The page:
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W eber w rote o f the enormous displacements o f his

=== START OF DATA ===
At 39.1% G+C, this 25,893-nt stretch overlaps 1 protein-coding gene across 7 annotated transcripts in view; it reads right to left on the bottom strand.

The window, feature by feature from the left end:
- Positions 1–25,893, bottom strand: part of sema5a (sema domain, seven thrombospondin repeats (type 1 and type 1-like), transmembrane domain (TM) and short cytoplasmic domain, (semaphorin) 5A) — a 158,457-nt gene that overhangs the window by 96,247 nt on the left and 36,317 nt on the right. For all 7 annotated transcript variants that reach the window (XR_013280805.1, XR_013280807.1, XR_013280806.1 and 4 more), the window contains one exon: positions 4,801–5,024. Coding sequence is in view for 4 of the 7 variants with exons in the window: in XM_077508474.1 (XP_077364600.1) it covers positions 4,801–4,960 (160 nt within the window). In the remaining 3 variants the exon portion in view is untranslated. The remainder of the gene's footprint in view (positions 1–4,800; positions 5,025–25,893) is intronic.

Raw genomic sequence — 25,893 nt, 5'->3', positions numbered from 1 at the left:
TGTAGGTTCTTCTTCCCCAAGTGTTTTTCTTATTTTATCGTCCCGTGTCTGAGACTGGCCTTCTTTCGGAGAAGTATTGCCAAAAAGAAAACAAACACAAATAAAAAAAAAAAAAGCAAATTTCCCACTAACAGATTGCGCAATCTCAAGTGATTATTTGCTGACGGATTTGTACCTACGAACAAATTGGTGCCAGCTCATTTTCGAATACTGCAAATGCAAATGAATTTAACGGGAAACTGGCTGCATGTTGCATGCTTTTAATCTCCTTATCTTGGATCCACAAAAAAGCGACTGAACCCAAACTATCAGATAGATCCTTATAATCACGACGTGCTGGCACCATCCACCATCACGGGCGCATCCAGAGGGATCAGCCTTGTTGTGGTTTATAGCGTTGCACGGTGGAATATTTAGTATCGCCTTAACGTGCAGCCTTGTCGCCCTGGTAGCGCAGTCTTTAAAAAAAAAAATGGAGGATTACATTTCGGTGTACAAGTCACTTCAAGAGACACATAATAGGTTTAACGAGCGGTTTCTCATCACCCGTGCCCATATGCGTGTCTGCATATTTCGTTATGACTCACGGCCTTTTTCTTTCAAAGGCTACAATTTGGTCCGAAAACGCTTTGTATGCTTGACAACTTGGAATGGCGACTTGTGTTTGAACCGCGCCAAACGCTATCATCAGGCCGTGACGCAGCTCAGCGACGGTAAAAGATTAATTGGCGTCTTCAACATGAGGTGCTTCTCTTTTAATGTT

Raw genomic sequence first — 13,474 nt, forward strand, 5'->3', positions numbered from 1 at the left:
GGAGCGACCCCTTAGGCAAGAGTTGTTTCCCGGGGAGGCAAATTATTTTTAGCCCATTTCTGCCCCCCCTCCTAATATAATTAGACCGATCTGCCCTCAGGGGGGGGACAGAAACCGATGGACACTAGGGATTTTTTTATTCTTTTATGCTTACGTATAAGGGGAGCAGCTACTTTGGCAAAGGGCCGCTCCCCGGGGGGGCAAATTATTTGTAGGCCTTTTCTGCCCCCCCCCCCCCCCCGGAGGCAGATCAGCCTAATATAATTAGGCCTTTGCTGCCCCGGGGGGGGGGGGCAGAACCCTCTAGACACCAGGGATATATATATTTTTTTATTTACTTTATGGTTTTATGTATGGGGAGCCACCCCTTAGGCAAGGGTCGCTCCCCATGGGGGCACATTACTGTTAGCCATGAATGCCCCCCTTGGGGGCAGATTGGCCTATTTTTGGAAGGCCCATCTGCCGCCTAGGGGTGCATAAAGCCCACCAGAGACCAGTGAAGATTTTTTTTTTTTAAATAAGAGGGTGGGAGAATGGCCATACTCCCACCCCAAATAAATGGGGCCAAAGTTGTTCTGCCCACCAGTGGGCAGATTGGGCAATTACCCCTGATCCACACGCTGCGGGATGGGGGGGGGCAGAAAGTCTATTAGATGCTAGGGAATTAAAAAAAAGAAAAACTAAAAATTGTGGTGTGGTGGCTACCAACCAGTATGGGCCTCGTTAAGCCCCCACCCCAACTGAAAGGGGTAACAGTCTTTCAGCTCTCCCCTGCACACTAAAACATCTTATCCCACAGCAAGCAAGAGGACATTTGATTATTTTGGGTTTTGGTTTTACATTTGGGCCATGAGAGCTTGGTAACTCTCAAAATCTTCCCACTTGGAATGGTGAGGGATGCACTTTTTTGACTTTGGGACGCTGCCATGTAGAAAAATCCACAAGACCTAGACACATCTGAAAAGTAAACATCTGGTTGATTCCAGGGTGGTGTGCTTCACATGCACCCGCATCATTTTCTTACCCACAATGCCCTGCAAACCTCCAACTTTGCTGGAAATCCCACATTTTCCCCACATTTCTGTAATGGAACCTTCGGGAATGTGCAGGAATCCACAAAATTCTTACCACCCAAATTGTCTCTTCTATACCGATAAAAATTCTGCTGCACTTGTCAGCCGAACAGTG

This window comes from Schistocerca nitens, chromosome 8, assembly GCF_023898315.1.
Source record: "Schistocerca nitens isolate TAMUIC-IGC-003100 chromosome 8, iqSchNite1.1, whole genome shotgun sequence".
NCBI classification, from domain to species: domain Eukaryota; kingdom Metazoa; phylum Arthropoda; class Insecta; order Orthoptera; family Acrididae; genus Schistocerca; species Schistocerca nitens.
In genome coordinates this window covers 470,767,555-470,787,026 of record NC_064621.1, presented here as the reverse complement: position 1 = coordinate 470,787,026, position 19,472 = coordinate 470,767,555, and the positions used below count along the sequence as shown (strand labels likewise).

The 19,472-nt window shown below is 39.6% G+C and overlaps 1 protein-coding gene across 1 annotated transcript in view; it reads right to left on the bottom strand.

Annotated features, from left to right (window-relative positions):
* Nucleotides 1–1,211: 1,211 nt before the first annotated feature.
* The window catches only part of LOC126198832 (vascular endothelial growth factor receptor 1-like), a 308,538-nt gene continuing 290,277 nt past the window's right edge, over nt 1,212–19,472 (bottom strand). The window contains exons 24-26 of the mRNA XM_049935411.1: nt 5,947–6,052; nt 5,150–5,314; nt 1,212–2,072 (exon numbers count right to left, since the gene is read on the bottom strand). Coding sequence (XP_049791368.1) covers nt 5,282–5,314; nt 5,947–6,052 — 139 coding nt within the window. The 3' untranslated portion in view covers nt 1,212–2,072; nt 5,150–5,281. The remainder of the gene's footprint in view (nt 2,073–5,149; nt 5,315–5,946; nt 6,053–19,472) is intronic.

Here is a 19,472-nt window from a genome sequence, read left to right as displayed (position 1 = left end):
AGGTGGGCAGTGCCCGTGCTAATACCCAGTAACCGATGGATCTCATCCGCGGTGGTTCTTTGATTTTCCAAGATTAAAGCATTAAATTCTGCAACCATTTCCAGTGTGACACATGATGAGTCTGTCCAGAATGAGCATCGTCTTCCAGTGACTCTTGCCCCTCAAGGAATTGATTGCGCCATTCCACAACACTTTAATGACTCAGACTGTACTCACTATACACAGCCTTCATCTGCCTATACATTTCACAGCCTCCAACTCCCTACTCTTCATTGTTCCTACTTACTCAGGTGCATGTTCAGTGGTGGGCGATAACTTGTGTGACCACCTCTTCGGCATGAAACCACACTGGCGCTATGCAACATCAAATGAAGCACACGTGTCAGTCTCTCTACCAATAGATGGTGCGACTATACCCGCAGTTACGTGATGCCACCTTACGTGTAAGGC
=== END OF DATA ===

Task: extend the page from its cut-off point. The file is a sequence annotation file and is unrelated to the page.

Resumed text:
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Unformatted text preview: ly grow poor i n h uman while others become saturated' (1929: 2). The highly uneven spatial development o f capitalist combined with the rapid growth o f urban centers intrigued Weber, b ut he disapproved o f explanations that rested o n 'cultural and social motives when perchance we are simply fettered the iron chains o f hard economic forces' (1929: 3). Weber was committed t o t he search for rules that governed t he' economic forces' he thought were responsible for the highly uneven spadal organization that he observed emerging d uring t he l atter part o f t he nineteenth century. His task was to explain the location patterns o f i ndustry in o rder ' to disclose the causal relationship between them a nd those large displacing processes which we observe' (1929: 3). W eber focused his inquiry o n t he locational patterns o f manufacturing i ndustry.lhe Industrial Revolution that started i n E ngland had spread t o t he continent and the in the organization and distribution o f economic activiry were widespread a nd dramatic, Weber's foclls o n m anufacturing o r p roduction, rather than distribution, consumption o r finance, was in part a reflection o f his context. But his selection was also a methodological choice: isolating and abstracting an aspect o f the economy in order t o analyze it; and it was strategic in that Weber t hought t hat i t was possible to build a general theory o f location from the locational principles t hat explained the distribution o f p roduction (1929: 5), M anufacturing industries h ad tended t o develop i n areas that were either in, o r close to, the sources o f raw materials, especially coal fields. H ence t he development o f the Krupp iron and steel works in Essen, o ne o f several centers in the R uhr area o f G ermany where coal mines f uded t he development o f heavy industry in the late nineteenth a nd early twentieth centuries (Figure Coal was crucial t o the generation o f steam power b ut a bulky inpUt to the production process. The markets for many industrial goods, norably textiles, were often auite distant from the coalfield industrial 2 .4 Krupp truck works, Essen, Germany, circa 1920 Source: Whitbeck 1934: 398. areas. W ith the advent o f an extensive a nd reliable rail service, industrial products could reach their markets far more efficiently than o n the carts ofThiinen's time o r t he canal barges that he anticipated (see 2.2). By 1909, the year in which he published his most famous work, Theory o fthe Location o fIndustries, G ermany, like other European countries (including Russia) a nd their colonies, were being k nit together by extensive railway networks. Coal and other inpUts could also be carried by rail to the factories, providing them with some flexibiliry to locate closer t o t he markets served. Given the inputs to industry, a nd the loeational flexibiliry granted development o f a rail infrastructure, Alfred Weber was interested i n a factory. T o t hat e nd, he developed a theory o f industrial location that very much reflected his context. Like Thiinen, Weber constructed a model that built o n certain fundamental assumptions. H e assumed an even (similar to ' lbiinen' s isorropic plain) with transport costs related only to distance, bur in contrast t o ' Ihiinen he posited several population centers. Unlike the 'raw material' for agriculture (crudely, land) which Thiinen assumed to exist everywhere a nd be the same everywhere terms o f fertiliry for example), Weber differentiated between ubiquitous raw materials such as air o r water and localized raw materials that were available only at certain locations. Weber assumed, however, that for any one localized raw material, its cost would be the same at any o f its sources. Like 'lbiinen, Weber sought statistical data with which to work. 'Ihiinen h ad the accounts a nd records o f his own estate; Weber had bur a fragmentary set o f data for Germany 21 22 TRADITIONAL LOCATION THEORY TRADITIONAL ECONOMIC GEOGRAPHIES and was clearly distressed by its pOOl' quality: '[wle need t o have before us the object with which we are dealing, clear and discernible, and particularly measurable, in all its 9). TIle desire for measurable or quantitative data has characterized much economic geography since Weber as we shall see in later chapters, the i&~ue o f their extent and quality has been an abiding concern. Weber's model is a least cost model o f i ndustrial location. In other words he assumed that the most rational the location for manufacturing is t hat characterized lowest costs. In this he followed earlier work by another German - Carl Wilhelm Friedrich Launhardt (1832-1918) - who in t he 18805 h ad published his own ideas regarding industrial location. Like Launhardt, W eber emphasized t ransport costs - assumed t o be a function o f weight a nd distance - both o f raw materials from their sources t o t he manufacturing plant, a nd o f finished products to market. In addition, W eber analyzed the efrects o f lahor costs. 'Their importance depended on the labor in...
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